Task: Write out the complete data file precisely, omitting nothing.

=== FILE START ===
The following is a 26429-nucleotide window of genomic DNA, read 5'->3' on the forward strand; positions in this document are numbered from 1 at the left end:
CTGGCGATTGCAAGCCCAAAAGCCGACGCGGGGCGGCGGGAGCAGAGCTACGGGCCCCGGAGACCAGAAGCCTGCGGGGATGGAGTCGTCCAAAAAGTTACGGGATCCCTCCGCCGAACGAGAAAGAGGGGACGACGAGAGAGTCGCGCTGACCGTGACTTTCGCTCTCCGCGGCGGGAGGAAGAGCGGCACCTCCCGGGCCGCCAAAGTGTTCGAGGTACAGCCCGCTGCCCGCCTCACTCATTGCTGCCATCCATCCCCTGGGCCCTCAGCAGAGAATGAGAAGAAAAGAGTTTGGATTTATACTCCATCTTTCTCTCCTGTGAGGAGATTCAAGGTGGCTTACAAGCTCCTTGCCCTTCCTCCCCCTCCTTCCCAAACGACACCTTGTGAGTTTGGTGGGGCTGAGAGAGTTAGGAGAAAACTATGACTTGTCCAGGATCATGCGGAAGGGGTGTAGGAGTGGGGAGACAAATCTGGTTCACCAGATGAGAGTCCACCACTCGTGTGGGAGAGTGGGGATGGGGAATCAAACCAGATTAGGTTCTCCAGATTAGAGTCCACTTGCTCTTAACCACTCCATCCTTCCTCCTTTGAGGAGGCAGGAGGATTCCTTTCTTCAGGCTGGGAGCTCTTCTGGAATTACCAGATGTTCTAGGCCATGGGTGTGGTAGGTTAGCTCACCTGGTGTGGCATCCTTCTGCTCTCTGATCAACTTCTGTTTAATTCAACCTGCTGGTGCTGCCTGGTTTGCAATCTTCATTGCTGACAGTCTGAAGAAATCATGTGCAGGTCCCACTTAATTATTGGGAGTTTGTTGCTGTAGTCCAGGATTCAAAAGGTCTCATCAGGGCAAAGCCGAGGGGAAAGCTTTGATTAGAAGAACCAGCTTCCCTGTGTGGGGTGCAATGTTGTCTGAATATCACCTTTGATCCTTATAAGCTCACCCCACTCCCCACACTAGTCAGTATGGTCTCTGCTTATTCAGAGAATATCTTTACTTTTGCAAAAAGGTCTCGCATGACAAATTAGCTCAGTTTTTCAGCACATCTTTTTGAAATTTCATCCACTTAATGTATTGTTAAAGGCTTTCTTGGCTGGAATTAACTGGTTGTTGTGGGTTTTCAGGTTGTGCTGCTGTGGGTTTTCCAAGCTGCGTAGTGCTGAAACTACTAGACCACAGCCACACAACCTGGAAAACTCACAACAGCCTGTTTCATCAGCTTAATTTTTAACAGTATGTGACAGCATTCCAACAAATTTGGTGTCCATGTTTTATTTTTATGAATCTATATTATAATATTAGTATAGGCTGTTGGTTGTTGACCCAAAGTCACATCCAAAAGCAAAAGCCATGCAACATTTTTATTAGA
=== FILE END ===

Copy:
The following is a 26429-nucleotide window of genomic DNA, read 5'->3' on the forward strand; positions in this document are numbered from 1 at the left end:
CTGGCGATTGCAAGCCCAAAAGCCGACGCGGGGCGGCGGGAGCAGAGCTACGGGCCCCGGAGACCAGAAGCCTGCGGGGATGGAGTCGTCCAAAAAGTTACGGGATCCCTCCGCCGAACGAGAAAGAGGGGACGACGAGAGAGTCGCGCTGACCGTGACTTTCGCTCTCCGCGGCGGGAGGAAGAGCGGCACCTCCCGGGCCGCCAAAGTGTTCGAGGTACAGCCCGCTGCCCGCCTCACTCATTGCTGCCATCCATCCCCTGGGCCCTCAGCAGAGAATGAGAAGAAAAGAGTTTGGATTTATACTCCATCTTTCTCTCCTGTGAGGAGATTCAAGGTGGCTTACAAGCTCCTTGCCCTTCCTCCCCCTCCTTCCCAAACGACACCTTGTGAGTTTGGTGGGGCTGAGAGAGTTAGGAGAAAACTATGACTTGTCCAGGATCATGCGGAAGGGGTGTAGGAGTGGGGAGACAAATCTGGTTCACCAGATGAGAGTCCACCACTCGTGTGGGAGAGTGGGGATGGGGAATCAAACCAGATTAGGTTCTCCAGATTAGAGTCCACTTGCTCTTAACCACTCCATCCTTCCTCCTTTGAGGAGGCAGGAGGATTCCTTTCTTCAGGCTGGGAGCTCTTCTGGAATTACCAGATGTTCTAGGCCATGGGTGTGGTAGGTTAGCTCACCTGGTGTGGCATCCTTCTGCTCTCTGATCAACTTCTGTTTAATTCAACCTGCTGGTGCTGCCTGGTTTGCAATCTTCATTGCTGACAGTCTGAAGAAATCATGTGCAGGTCCCACTTAATTATTGGGAGTTTGTTGCTGTAGTCCAGGATTCAAAAGGTCTCATCAGGGCAAAGCCGAGGGGAAAGCTTTGATTAGAAGAACCAGCTTCCCTGTGTGGGGTGCAATGTTGTCTGAATATCACCTTTGATCCTTATAAGCTCACCCCACTCCCCACACTAGTCAGTATGGTCTCTGCTTATTCAGAGAATATCTTTACTTTTGCAAAAAGGTCTCGCATGACAAATTAGCTCAGTTTTTCAGCACATCTTTTTGAAATTTCATCCACTTAATGTATTGTTAAAGGCTTTCTTGGCTGGAATTAACTGGTTGTTGTGGGTTTTCAGGTTGTGCTGCTGTGGGTTTTCCAAGCTGCGTAGTGCTGAAACTACTAGACCACAGCCACACAACCTGGAAAACTCACAACAGCCTGTTTCATCAGCTTAATTTTTAACAGTATGTGACAGCATTCCAACAAATTTGGTGTCCATGTTTTATTTTTATGAATCTATATTATAATATTAGTATAGGCTGTTGGTTGTTGACCCAAAGTCACATCCAAAAGCAAAAGCCATGCAACATTTTTATTAGA